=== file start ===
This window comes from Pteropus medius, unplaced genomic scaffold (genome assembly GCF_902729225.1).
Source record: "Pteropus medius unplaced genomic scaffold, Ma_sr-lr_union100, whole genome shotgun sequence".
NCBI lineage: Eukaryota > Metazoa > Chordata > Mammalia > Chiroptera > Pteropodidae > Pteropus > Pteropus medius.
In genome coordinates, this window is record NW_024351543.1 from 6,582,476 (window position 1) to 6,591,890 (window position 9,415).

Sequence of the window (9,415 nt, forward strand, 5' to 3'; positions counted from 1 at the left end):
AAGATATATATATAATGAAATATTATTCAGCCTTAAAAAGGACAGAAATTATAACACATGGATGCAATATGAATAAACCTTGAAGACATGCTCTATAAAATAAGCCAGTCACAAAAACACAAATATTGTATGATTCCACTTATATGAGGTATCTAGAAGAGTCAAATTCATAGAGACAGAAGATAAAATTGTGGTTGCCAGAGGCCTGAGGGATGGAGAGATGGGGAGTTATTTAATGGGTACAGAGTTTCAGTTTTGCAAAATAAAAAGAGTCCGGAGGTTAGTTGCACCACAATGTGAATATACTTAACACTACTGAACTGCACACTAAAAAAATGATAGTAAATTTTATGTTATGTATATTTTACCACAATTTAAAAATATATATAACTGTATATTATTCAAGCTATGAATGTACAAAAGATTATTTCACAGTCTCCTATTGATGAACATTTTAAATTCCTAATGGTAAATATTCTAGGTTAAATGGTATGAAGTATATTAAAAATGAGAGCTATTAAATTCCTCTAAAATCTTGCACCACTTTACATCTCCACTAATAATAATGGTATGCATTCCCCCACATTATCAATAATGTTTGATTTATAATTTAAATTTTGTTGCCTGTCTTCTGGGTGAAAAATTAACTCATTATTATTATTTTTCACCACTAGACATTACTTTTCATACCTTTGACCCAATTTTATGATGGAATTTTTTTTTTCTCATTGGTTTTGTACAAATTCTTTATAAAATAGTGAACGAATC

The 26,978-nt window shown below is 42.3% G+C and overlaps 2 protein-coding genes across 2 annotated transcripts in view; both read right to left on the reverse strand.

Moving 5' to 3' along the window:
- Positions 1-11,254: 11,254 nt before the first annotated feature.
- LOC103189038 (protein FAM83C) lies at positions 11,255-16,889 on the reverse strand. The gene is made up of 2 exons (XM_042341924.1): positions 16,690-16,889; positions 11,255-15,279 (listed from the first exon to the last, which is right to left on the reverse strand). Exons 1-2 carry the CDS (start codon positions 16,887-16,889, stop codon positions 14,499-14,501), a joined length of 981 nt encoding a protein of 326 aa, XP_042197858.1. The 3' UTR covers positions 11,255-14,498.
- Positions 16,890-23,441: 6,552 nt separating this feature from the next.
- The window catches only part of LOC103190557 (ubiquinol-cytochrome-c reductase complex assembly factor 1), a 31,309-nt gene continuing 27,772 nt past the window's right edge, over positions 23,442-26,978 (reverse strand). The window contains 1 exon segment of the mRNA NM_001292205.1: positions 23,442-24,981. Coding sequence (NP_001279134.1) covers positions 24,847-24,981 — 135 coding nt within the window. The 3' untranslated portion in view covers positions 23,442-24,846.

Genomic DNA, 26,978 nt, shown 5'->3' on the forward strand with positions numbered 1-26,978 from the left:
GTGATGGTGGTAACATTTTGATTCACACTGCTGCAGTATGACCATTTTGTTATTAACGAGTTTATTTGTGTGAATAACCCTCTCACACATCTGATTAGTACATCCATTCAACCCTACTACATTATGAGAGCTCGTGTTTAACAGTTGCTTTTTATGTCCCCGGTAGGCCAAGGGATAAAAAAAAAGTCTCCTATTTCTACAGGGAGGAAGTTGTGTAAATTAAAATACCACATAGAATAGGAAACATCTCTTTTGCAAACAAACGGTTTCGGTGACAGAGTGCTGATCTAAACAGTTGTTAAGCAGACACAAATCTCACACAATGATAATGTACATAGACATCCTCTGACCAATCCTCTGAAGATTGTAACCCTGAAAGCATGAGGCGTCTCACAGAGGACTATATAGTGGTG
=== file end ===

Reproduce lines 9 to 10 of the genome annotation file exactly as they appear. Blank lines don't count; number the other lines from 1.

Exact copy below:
- Positions 1-11,254: 11,254 nt before the first annotated feature.
- LOC103189038 (protein FAM83C) lies at positions 11,255-16,889 on the reverse strand. The gene is made up of 2 exons (XM_042341924.1): positions 16,690-16,889; positions 11,255-15,279 (listed from the first exon to the last, which is right to left on the reverse strand). Exons 1-2 carry the CDS (start codon positions 16,887-16,889, stop codon positions 14,499-14,501), a joined length of 981 nt encoding a protein of 326 aa, XP_042197858.1. The 3' UTR covers positions 11,255-14,498.